Take Your Pick
The Nintendo Switch did not have the most extensive of launch titles, but it did have the ace in hole. Legend of Zelda Breath of the Wild will go down in history as perhaps the best launch title of any console. It also just so happens to be one of the best video games of all time. The first year included mainstay titles such as Mario Kart 8 Deluxe, Splatoon 2, Super Mario Odyssey, Arms, and Xenoblade Chronicles 2. There was something for everyone within the first year. Nintendo made sure that there was a big game release for each month lending itself to guarentee that the install base would continue to grow.
Third party support quickly jumped on board with Bethesda, Ubisoft, and Capcom bringing titles by the end of the year. Bethesda released Skyrim and Doom, with Doom being a surprise announcement. Ubisoft worked alongside Nintendo to bring a third party game which featured first party characters. Mario + Rabbids Kingdom Battle so elegantly blended the mechanics of XCOM with the light hearted nature of the Mario IP. Capcom released Ultimate Street Fighter 2 within the first few months of launch. Other third party developers quickly jumped on board with either announcements of future titles or quick releases of ports from the other consoles. Sports franchises were also brought onto the Switch, and for the most part, were not scaled down versions of their counterparts. NBA 2K18, while taking up the largest amount of storage from any game on the Nintendo EShop, was a marvel in its ability to scale so well to the Switch’s limited hardware.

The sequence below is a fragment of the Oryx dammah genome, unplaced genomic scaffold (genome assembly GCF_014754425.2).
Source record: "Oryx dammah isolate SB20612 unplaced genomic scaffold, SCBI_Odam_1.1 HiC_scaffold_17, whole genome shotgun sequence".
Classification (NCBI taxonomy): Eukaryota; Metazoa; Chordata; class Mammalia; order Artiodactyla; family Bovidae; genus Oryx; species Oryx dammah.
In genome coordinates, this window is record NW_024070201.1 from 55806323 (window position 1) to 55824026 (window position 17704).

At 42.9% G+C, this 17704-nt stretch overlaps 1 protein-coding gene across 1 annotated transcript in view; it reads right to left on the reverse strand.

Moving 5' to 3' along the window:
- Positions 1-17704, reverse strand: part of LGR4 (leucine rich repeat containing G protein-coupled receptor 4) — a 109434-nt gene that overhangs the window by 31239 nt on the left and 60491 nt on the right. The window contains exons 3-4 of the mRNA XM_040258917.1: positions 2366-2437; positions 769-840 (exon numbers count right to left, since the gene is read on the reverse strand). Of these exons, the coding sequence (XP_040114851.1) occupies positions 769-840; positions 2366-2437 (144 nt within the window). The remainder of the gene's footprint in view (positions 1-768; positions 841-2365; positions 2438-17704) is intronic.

It would be remiss of me to not highlight how important indie support was in filling gaps in bigger titles releases. The support given by indie developers as well as Nintendo itself brought success for all involved. Indie titles have sold remarkably well on the Switch, and in some cases has even outsold the other consoles combined. Highlight games included Stardew Valley, Golf Story, Steamworld Dig 2, and Overcooked among many others. There was really no better place to experience the creativity of indie games than on the Switch. Yet looking ahead to 2018, there was some trepidation as to how Nintendo could continue there astounding first year.
Taking a Step Back?
The beginning of year two for the Nintendo Switch started off with a great deal of excitement thanks to the announcement that a brand new iteration of Super Smash Bros. would be making its way to the platform. This announcement alongside more information about Kirby Star Allies and Mario Tennis Aces were included in the January Nintendo Direct. Later in the spring, Pokémon Let’s Go Pikachu and Let’s Go Eevee were announced with a subsequent release later in the year. Nintendo Labo was released which targeted its younger players and presented a unique project for the company to test out other products not offered by its competitors. However, something felt different about the games that would be released in 2018.